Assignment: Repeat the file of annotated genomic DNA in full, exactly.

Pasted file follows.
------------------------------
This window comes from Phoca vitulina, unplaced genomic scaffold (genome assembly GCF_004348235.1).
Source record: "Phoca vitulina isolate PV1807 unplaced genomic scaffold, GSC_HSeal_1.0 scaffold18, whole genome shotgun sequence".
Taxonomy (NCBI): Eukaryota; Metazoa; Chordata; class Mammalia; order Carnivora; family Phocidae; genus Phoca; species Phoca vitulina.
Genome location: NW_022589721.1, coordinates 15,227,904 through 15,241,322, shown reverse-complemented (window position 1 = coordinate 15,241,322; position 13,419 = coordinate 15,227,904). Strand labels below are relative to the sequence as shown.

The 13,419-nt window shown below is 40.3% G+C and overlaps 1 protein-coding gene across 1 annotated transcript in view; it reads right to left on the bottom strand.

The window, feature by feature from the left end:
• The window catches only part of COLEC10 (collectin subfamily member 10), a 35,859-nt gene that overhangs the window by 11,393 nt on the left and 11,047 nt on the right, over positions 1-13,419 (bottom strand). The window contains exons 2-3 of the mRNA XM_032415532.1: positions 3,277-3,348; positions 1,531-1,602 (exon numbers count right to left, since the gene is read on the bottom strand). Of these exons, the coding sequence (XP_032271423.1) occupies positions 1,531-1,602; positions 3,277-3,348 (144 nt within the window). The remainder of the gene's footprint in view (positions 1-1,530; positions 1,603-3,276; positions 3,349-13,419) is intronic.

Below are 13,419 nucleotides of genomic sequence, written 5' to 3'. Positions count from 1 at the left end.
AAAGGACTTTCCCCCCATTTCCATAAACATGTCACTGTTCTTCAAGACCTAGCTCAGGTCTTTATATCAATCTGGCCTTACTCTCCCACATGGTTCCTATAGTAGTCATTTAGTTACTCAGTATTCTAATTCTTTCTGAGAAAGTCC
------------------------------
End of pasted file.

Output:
This window comes from Phoca vitulina, unplaced genomic scaffold (genome assembly GCF_004348235.1).
Source record: "Phoca vitulina isolate PV1807 unplaced genomic scaffold, GSC_HSeal_1.0 scaffold18, whole genome shotgun sequence".
Taxonomy (NCBI): Eukaryota; Metazoa; Chordata; class Mammalia; order Carnivora; family Phocidae; genus Phoca; species Phoca vitulina.
Genome location: NW_022589721.1, coordinates 15,227,904 through 15,241,322, shown reverse-complemented (window position 1 = coordinate 15,241,322; position 13,419 = coordinate 15,227,904). Strand labels below are relative to the sequence as shown.

The 13,419-nt window shown below is 40.3% G+C and overlaps 1 protein-coding gene across 1 annotated transcript in view; it reads right to left on the bottom strand.

The window, feature by feature from the left end:
• The window catches only part of COLEC10 (collectin subfamily member 10), a 35,859-nt gene that overhangs the window by 11,393 nt on the left and 11,047 nt on the right, over positions 1-13,419 (bottom strand). The window contains exons 2-3 of the mRNA XM_032415532.1: positions 3,277-3,348; positions 1,531-1,602 (exon numbers count right to left, since the gene is read on the bottom strand). Of these exons, the coding sequence (XP_032271423.1) occupies positions 1,531-1,602; positions 3,277-3,348 (144 nt within the window). The remainder of the gene's footprint in view (positions 1-1,530; positions 1,603-3,276; positions 3,349-13,419) is intronic.

Below are 13,419 nucleotides of genomic sequence, written 5' to 3'. Positions count from 1 at the left end.
AAAGGACTTTCCCCCCATTTCCATAAACATGTCACTGTTCTTCAAGACCTAGCTCAGGTCTTTATATCAATCTGGCCTTACTCTCCCACATGGTTCCTATAGTAGTCATTTAGTTACTCAGTATTCTAATTCTTTCTGAGAAAGTCC